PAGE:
This is new, but will bring back memories.


III.
And so I found myself
driving away from the sun up Afton Mountain early on Saturday—having completed my chores in near darkness—to descend into the magnificent valley below.

Likewise, Studio Shenandoah is quite lovely. The space itself is ethereal and its denizens are thoughtful and jovial and have good taste in music. We studied four houses by Adolf Loos and in particular a thing he did without naming it that later came to be called raumplan. Heinrich Kulka, one of his protégés wrote, “Adolf Loos introduced to the world a new and essentially higher conception of space: free-thinking in space.”

And so it turns out this is what has stuck with me about Villa Müller in Prague over these many years. This “room plan” theory. The way you ascend and descend from space to space. It all came back to me. And the feeling wasn’t a repellant, cold modernism at all; it was deeply vernacular. Simultaneously Danish and Pueblo and Japanese and Shaker. A Teutonic synthesis of a thousand small, local cultures. Loos was very much an architect for particular people in a particular place.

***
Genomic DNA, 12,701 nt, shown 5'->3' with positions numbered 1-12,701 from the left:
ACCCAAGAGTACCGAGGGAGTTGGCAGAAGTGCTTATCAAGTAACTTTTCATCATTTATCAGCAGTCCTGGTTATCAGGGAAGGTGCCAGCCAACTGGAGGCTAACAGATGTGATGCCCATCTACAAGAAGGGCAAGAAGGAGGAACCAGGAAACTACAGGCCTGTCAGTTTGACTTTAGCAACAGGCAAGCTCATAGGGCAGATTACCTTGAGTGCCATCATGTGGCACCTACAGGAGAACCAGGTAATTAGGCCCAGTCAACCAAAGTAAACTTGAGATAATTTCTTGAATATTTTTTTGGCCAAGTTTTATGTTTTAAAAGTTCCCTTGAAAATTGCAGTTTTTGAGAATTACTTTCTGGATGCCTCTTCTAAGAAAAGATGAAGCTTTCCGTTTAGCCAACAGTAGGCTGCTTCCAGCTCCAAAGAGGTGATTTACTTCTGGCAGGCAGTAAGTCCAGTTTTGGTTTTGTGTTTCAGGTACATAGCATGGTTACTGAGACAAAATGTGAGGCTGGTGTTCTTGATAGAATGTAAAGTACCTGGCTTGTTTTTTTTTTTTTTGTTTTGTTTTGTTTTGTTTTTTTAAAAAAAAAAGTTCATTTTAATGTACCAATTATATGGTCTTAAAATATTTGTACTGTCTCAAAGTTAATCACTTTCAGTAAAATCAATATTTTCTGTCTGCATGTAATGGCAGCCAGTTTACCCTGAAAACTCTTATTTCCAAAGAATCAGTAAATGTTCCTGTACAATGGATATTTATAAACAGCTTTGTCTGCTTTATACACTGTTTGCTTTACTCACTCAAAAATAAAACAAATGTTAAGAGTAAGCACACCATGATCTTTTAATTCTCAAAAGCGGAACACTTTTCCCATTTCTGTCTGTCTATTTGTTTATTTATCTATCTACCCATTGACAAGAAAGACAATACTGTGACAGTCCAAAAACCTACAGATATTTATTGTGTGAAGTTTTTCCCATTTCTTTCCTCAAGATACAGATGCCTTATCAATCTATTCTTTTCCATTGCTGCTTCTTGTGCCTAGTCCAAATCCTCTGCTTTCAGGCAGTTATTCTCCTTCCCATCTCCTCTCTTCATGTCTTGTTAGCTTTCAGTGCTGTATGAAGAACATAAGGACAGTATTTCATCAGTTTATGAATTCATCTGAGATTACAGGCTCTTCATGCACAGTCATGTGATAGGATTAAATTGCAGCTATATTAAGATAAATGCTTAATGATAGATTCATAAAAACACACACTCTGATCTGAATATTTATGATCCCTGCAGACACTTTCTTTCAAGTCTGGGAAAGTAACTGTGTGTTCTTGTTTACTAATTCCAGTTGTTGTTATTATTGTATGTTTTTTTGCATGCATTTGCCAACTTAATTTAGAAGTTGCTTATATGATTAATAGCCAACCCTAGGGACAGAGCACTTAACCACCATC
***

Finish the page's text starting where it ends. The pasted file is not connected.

IV.
So far at least,
Studio Shenandoah is a studio of self. It is like deep tissue massage for imagination. The overall vibe is highly monastic. Hidden away within this airy place, you begin to inhabit Tate’s point of view. And for me, steeped as I am in questions of accessibility and sustainability, raumplan was a reason to ask if these ideas could work with no stairs. And then with no desecration. And lastly, with no leaving.